Substantive antitrust experience as a junior

(On Campus Interviews, Summer Associate positions, Firm Reviews, Tips, ...)
Forum rules
Anonymous Posting

Anonymous posting is only appropriate when you are revealing sensitive employment related information about a firm, job, etc. You may anonymously respond on topic to these threads. Unacceptable uses include: harassing another user, joking around, testing the feature, or other things that are more appropriate in the lounge.

Failure to follow these rules will get you outed, warned, or banned.
Anonymous User
Posts: 327447
Joined: Tue Aug 11, 2009 9:32 am

Substantive antitrust experience as a junior

Postby Anonymous User » Thu May 24, 2018 9:25 pm

Aspects of this have been discussed on this board, but I wanted to frame the question slightly differently:

How does one maximize one's substantive, trial-oriented antitrust experience as a junior? Not interested in counseling/transactional work. I know that antitrust litigation tends to land at large firms able to staff large teams, which reduces associate opportunities. I also know that government opportunities have warts: state DOJs don't really play, the federal DOJ basically requires that you live in DC (and join large teams when stuff actually goes to litigation), and neither the states nor the feds try cases with any sort of frequency.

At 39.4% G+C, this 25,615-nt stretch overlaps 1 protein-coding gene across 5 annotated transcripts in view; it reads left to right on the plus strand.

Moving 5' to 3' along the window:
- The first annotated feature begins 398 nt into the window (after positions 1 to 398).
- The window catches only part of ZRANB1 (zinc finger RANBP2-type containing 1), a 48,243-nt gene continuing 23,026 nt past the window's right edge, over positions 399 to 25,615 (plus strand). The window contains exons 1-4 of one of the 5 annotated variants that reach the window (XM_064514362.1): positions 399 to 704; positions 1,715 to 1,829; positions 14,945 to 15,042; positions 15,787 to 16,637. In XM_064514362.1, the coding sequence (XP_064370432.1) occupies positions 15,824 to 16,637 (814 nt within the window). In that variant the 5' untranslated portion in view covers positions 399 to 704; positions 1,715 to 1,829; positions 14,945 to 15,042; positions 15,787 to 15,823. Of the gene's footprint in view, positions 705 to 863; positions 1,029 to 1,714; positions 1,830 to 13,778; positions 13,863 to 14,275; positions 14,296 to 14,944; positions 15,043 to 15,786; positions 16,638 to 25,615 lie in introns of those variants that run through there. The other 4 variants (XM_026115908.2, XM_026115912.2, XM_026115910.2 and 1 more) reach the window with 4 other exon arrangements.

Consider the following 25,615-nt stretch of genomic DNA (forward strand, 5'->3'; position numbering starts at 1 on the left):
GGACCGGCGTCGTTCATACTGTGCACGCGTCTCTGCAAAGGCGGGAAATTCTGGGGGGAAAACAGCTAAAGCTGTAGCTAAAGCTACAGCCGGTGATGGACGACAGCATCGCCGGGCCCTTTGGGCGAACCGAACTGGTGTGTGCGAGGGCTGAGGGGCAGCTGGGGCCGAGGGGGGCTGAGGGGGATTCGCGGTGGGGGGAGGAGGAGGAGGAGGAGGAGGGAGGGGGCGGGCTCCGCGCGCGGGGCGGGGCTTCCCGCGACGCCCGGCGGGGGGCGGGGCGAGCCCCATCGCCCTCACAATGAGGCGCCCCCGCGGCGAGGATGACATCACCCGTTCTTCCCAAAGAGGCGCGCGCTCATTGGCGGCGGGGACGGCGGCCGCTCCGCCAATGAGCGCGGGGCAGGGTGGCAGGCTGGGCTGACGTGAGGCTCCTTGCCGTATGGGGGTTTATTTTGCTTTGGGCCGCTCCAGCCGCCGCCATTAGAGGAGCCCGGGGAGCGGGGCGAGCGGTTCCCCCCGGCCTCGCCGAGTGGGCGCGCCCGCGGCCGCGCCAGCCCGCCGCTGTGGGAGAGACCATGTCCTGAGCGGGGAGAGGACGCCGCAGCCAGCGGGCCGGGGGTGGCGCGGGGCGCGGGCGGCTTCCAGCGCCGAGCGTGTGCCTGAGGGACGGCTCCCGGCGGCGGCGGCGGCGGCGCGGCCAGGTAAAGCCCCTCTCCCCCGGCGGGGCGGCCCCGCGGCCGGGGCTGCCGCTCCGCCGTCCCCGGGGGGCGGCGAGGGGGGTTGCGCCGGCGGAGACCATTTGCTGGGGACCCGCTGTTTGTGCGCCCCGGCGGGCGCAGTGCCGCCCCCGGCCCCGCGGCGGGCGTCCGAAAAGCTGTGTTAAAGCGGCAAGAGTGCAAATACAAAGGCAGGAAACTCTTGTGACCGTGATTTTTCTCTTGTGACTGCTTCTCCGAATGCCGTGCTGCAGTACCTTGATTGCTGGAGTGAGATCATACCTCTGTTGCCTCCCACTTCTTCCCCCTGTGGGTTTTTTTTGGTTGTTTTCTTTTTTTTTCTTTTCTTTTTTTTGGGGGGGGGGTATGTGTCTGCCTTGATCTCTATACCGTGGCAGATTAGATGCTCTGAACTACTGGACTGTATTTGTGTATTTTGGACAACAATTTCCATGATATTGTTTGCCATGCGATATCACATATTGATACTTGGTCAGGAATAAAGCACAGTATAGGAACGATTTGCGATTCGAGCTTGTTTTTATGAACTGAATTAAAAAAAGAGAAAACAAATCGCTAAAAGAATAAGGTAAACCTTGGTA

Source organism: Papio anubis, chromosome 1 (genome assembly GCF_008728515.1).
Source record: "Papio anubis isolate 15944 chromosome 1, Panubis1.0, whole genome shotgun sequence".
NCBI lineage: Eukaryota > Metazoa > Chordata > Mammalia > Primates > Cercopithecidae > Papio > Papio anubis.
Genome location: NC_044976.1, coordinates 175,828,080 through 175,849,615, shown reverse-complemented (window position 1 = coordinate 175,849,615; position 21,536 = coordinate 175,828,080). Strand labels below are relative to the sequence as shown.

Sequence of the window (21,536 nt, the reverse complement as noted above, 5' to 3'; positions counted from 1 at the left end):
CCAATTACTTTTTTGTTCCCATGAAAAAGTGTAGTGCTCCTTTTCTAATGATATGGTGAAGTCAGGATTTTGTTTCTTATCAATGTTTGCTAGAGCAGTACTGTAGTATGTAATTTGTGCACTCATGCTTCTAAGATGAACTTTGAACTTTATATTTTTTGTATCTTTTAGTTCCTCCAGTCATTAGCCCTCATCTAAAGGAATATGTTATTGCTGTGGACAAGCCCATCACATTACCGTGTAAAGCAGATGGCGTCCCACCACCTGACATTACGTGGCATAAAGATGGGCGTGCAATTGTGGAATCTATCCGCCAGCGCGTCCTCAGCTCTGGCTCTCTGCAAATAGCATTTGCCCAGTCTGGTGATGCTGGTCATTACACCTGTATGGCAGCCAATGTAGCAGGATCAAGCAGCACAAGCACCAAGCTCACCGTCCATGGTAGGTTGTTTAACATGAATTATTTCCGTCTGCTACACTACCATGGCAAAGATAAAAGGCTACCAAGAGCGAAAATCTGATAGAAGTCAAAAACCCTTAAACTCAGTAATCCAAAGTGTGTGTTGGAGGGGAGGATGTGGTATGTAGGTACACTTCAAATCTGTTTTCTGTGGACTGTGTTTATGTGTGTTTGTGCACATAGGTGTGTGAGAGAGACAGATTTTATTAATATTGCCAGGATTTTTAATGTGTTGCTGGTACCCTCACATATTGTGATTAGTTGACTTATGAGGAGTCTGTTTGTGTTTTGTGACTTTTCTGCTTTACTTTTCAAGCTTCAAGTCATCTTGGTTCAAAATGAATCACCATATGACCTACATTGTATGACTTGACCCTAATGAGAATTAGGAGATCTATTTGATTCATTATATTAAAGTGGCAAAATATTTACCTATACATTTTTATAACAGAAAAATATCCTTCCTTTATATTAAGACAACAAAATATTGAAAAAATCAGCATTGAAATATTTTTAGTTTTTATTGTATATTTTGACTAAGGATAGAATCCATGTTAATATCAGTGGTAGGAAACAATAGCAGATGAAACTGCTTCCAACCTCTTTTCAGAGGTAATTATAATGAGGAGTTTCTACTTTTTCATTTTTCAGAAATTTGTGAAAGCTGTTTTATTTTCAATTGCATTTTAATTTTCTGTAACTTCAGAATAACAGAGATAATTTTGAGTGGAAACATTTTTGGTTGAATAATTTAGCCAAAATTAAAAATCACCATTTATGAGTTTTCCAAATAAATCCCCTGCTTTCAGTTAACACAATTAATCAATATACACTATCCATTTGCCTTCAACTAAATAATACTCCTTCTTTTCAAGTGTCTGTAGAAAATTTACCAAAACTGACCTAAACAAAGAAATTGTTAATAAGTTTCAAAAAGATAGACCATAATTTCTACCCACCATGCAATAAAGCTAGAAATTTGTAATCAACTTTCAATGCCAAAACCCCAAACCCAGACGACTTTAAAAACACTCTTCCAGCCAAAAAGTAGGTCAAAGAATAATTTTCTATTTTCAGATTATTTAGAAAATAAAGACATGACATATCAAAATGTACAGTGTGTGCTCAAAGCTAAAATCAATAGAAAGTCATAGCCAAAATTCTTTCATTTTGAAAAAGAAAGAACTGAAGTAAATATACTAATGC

Maybe the answer is, "a handful of super-sophisticated plaintiffs' shops" (e.g., Susman, Hausfeld, Constantine Cannon)?

I recognize that civil trials are rare, and class action trials are rarer still. But I feel like other practice areas have chutes/ladders to early experience (IP has boutiques, white collar/criminal has AUSA/ADA). Can't figure out what the analog is for antitrust. Thoughts?

Return to “Legal Employment�

Who is online

The online users are hidden on this forum.